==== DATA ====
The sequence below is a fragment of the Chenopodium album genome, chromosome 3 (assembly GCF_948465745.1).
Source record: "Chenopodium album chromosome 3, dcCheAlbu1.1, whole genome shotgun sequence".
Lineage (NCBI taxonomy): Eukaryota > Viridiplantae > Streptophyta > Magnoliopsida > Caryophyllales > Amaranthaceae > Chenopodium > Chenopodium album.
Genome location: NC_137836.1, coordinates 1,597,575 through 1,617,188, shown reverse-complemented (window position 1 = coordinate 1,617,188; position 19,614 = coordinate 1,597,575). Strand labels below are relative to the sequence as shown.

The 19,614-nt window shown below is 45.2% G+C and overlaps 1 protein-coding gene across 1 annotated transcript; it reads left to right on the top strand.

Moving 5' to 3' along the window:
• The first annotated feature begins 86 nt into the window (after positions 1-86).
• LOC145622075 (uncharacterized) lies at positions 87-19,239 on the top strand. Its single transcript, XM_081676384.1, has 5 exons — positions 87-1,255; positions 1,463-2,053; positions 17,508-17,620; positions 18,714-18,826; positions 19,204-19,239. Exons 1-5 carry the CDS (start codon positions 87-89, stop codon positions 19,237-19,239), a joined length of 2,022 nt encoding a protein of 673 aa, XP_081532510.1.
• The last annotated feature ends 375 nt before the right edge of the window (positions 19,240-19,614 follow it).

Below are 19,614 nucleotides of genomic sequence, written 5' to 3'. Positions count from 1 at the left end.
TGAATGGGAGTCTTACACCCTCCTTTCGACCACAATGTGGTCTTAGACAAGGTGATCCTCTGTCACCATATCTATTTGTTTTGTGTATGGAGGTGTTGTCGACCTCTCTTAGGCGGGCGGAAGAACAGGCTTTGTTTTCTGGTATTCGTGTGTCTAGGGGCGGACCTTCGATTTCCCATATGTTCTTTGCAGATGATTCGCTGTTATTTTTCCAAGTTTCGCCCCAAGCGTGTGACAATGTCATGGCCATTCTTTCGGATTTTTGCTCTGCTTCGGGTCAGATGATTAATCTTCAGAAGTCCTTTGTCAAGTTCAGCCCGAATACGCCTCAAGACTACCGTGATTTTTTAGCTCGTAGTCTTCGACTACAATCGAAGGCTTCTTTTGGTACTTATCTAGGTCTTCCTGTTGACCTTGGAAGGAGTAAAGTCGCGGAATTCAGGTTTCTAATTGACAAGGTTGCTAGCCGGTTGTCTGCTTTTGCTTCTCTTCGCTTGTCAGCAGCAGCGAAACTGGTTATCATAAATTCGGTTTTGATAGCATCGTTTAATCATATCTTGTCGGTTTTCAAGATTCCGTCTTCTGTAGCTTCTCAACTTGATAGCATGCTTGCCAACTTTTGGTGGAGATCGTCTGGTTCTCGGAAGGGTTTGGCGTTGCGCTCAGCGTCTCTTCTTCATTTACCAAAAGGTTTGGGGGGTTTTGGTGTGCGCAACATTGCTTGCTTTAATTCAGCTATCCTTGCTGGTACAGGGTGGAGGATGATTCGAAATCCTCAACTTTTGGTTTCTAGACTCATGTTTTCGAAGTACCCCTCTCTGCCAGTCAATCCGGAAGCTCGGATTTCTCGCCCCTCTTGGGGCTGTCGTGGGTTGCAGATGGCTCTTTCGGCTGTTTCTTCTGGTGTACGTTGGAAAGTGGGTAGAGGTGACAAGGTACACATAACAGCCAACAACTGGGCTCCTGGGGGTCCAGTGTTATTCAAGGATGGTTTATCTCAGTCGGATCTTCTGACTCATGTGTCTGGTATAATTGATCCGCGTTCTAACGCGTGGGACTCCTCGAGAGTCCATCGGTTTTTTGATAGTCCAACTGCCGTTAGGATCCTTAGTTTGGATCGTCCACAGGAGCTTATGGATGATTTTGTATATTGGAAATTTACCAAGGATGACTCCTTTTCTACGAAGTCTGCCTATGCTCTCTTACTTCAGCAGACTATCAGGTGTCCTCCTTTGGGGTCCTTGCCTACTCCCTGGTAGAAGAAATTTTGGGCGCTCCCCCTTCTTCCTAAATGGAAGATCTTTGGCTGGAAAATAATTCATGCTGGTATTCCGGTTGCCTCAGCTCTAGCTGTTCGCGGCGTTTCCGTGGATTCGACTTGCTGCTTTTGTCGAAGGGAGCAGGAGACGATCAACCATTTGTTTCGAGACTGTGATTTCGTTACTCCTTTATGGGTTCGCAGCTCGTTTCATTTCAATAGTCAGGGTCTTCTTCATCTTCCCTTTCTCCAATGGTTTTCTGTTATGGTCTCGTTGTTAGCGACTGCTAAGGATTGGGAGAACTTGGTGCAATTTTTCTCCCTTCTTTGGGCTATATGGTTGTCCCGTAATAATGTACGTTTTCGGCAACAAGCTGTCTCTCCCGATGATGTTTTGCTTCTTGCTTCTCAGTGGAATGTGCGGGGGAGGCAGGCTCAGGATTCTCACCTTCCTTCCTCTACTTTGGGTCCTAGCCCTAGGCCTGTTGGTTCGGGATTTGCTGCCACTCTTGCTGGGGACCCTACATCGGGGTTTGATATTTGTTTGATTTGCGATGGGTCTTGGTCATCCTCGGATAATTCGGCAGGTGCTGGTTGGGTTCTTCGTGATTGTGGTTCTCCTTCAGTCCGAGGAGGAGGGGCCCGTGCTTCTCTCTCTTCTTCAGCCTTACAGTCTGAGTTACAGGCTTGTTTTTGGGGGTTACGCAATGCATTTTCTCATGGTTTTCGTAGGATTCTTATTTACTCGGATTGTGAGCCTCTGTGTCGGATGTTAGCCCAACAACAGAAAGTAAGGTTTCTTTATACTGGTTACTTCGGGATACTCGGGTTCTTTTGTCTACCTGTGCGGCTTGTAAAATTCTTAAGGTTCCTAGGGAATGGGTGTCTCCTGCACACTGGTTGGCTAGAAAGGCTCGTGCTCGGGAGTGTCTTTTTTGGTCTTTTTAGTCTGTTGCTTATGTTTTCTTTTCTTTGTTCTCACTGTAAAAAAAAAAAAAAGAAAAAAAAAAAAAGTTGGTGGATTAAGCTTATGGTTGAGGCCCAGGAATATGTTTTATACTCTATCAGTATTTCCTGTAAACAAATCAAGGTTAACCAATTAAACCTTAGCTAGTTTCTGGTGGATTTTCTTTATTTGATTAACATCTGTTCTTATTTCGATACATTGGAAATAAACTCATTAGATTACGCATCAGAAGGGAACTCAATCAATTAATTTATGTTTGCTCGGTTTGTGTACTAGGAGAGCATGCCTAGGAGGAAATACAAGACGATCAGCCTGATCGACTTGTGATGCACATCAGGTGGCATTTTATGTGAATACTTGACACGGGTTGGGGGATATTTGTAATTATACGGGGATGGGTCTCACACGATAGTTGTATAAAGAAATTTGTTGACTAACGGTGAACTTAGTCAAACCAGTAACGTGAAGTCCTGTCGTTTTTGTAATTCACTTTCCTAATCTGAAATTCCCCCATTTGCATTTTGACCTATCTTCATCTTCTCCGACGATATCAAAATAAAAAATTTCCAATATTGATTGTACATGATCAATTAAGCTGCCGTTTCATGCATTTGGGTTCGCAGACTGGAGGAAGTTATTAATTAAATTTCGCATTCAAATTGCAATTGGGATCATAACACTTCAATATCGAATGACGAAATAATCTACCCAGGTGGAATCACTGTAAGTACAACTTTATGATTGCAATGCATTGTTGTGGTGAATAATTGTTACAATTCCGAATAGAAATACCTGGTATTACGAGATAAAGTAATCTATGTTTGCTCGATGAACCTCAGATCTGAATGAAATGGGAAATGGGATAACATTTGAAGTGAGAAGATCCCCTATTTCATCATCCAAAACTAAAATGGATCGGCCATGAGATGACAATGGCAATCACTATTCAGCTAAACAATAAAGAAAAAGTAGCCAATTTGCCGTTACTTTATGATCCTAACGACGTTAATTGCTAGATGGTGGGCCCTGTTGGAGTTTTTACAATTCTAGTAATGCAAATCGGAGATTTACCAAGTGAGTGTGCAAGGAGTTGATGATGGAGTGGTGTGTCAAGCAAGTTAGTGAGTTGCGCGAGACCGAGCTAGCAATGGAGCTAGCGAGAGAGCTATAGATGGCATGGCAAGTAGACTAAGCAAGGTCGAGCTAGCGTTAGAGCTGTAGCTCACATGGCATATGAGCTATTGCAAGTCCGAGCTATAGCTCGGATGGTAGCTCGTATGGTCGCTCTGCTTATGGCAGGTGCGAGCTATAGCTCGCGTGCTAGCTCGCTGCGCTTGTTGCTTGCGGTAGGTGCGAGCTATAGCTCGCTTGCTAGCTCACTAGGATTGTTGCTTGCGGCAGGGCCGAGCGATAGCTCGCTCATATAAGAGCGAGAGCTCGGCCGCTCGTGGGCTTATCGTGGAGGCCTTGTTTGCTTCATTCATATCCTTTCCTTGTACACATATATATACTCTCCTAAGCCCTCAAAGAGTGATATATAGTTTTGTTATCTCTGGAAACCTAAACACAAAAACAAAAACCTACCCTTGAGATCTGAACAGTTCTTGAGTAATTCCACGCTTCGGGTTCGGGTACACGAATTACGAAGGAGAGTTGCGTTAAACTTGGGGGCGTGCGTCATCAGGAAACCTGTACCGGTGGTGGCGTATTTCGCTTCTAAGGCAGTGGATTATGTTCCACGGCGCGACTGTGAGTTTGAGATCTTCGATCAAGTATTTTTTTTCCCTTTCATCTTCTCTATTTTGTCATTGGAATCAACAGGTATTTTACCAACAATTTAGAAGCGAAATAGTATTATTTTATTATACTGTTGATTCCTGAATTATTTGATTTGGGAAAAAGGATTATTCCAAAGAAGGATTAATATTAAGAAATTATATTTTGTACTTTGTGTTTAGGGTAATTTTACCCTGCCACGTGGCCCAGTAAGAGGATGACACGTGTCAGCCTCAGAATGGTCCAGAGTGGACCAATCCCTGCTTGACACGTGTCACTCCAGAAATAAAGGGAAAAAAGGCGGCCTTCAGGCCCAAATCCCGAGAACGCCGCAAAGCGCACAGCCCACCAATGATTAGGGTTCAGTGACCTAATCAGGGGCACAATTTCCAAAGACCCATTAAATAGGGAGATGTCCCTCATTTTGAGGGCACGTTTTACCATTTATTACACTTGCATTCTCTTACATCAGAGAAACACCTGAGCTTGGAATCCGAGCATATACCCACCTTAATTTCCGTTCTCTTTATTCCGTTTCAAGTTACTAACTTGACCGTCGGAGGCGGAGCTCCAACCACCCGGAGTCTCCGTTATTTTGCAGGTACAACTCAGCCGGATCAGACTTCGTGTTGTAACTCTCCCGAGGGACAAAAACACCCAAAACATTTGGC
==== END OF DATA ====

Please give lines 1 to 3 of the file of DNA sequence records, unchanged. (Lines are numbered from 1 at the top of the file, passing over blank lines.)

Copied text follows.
The sequence below is a fragment of the Chenopodium album genome, chromosome 3 (assembly GCF_948465745.1).
Source record: "Chenopodium album chromosome 3, dcCheAlbu1.1, whole genome shotgun sequence".
Lineage (NCBI taxonomy): Eukaryota > Viridiplantae > Streptophyta > Magnoliopsida > Caryophyllales > Amaranthaceae > Chenopodium > Chenopodium album.